Oxfam recently released the paper: Feeding Climate Change, What the Paris Agreement means for food and beverage companies (June, 2016), where it emphasizes that “For the first time, the 2016 World Economic Forum’s global risks report ranks the failure of climate change mitigation and adaptation as the most impactful risk to countries and industries, with water crises coming third”.
Oxfam’s study reflects that the food and beverage sector has a significant footprint that represents 25-27% of global greenhouse gas emission. Furthermore, this sector sources their raw materials from smallholder producers in developing countries, which are located in regions that will be most hardly affected by climate change and whose farmers are more vulnerable to this phenomenon.
The study argues that the food and beverage sector has the responsibility to lead the way “in setting out the next generation of corporate climate commitments on adaptation and resilience”, in response to the Paris Agreement. The organization proposes a number of strategies that food and beverage sector companies could implement to support producers, communities and value chains in the development and implementation of mitigation and adaptation plans to deal with climate change.
Climate change risks, adaptation measures and the producers’ wellbeing are among the top priorities of SAFE and of the cocoa and coffee companies that conform the platform. As a result platform members now have the enormous responsibility to lead future changes within the coffee and cocoa markets. Some of them are already implementing adaptation activities in their supply chains in accordance with some of Oxfam recommendations for the sector: provision of technical assistance, inputs, investment plans, financial support and similar services in their supply chains.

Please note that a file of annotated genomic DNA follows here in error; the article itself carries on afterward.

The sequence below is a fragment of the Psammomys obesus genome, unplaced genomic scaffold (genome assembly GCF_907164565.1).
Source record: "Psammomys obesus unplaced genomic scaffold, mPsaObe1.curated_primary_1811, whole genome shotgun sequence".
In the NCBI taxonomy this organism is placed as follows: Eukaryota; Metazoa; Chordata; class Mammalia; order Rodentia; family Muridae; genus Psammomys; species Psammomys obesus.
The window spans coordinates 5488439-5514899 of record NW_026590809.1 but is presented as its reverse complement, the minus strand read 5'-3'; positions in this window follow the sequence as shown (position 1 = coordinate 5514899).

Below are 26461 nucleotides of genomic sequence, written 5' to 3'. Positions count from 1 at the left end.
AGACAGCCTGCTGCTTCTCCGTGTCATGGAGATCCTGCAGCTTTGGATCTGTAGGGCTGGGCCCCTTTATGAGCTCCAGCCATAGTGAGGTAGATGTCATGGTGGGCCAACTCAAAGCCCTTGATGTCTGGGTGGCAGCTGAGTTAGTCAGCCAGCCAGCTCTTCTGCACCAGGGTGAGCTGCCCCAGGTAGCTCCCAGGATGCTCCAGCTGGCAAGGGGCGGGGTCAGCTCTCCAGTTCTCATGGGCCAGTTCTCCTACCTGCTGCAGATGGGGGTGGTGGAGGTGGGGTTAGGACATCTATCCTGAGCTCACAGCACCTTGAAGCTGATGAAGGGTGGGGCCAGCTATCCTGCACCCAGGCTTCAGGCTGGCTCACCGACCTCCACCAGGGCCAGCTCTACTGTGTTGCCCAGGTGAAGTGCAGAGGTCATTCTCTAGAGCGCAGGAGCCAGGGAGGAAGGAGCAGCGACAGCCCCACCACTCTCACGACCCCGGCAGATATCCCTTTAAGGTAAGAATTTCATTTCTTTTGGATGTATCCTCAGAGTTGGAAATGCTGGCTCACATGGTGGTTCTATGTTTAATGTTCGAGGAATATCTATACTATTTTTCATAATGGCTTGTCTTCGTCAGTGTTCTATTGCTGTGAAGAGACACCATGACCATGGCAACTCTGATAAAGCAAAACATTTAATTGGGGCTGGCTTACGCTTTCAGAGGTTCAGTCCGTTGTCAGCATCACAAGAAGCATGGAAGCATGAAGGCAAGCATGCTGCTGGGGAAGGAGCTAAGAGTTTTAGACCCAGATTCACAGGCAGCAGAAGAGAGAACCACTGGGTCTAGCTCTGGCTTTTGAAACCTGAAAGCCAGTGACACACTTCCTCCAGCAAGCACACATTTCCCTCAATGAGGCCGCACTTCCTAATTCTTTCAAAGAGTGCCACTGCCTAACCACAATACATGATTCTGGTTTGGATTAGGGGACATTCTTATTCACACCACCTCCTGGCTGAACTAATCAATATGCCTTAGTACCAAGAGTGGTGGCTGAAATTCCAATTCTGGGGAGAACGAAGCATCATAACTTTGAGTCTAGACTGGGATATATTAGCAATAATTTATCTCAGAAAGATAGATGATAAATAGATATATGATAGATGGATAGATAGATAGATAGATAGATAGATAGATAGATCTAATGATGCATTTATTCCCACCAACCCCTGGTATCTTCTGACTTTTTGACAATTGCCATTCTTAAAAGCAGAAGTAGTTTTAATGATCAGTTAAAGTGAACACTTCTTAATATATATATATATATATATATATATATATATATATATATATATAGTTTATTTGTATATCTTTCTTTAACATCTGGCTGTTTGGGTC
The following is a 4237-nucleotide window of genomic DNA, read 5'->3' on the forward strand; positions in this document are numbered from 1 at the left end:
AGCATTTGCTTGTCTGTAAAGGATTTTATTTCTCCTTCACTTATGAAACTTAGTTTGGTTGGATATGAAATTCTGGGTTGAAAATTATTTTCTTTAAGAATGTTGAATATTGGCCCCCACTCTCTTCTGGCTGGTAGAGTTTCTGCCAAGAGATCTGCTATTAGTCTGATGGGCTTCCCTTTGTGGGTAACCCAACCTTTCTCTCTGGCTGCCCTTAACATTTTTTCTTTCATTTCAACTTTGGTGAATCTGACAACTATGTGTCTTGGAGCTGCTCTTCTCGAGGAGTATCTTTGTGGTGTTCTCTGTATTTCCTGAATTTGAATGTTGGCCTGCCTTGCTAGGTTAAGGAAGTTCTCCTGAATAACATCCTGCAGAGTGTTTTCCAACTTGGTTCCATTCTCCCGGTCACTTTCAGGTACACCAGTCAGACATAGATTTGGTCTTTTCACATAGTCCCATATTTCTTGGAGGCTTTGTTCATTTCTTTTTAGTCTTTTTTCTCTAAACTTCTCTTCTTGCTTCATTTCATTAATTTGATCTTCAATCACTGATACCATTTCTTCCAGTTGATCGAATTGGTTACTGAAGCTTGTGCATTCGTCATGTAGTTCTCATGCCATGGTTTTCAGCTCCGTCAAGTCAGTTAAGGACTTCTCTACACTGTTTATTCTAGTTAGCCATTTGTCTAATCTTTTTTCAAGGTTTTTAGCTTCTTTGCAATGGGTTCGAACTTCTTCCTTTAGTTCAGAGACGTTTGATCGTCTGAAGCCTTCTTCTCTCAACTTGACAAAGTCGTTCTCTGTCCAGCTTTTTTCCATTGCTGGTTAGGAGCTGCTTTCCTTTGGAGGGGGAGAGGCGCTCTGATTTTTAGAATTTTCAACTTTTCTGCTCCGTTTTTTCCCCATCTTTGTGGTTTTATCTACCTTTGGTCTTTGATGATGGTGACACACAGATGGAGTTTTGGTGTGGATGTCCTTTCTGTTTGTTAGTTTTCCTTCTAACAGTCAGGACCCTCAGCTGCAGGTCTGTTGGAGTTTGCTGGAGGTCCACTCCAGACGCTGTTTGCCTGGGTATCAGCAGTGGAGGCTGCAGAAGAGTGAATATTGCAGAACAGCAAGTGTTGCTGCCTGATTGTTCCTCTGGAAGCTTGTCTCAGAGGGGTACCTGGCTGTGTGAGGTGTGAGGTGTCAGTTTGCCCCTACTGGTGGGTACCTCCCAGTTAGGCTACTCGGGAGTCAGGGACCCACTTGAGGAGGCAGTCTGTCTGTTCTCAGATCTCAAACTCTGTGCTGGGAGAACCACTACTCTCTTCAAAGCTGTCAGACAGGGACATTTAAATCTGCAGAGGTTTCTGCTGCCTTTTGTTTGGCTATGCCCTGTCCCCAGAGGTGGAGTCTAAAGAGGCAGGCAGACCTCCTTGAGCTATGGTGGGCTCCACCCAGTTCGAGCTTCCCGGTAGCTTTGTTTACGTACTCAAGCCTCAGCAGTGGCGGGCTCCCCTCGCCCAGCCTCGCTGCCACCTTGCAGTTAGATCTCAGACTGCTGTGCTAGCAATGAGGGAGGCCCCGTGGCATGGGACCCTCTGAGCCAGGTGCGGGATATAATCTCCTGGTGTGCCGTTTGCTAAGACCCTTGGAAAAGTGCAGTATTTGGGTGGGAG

However, other recommendations presented by Oxfam represent interesting opportunities for our partners to incorporate them into the SAFE projects, among them:
- Provide technical support to farmers to increase agricultural productivity.
- Collaborate with farmers to adapt their agricultural practices to climate change.
- Guarantee transparent, stable and fair sourcing relationships in relation to price, volume, quality, delivery, payment schedules and other trading conditions.
- Establish grievance mechanisms for farmers to report business practices within their supply chain that create or aggravate vulnerabilities.
- Invest in plans and actions to improve resilience of small-scale farmers and enhance their adaptive capacity, linking this goal to their business model. This could be achieved through provision of weather information; promoting sustainable farming strategies; and supporting access to inputs (food, water and seeds), access to loans, financing and technical assistance.
- Develop water management strategies to protect communities’ right to water while supporting small-scale farmers.
- Demand that intermediaries, traders and processors implement policies and practices that support and enable small-scale producers to earn a living income and become more resilient to the impacts of climate-related shocks.
This post represents a first approach towards this subject. However, most of the conclusions and recommendations defined at this paper may require further consideration and analysis not only from SAFE platform partners, but also by other companies, multi-stakeholder platforms, the media and other organizations to incorporate them into their supply chains and projects in the near future.
We encourage you to read this interesting document and open up new discussions towards a safe, resilient planet.
Photo: Neil Palmer, CIAT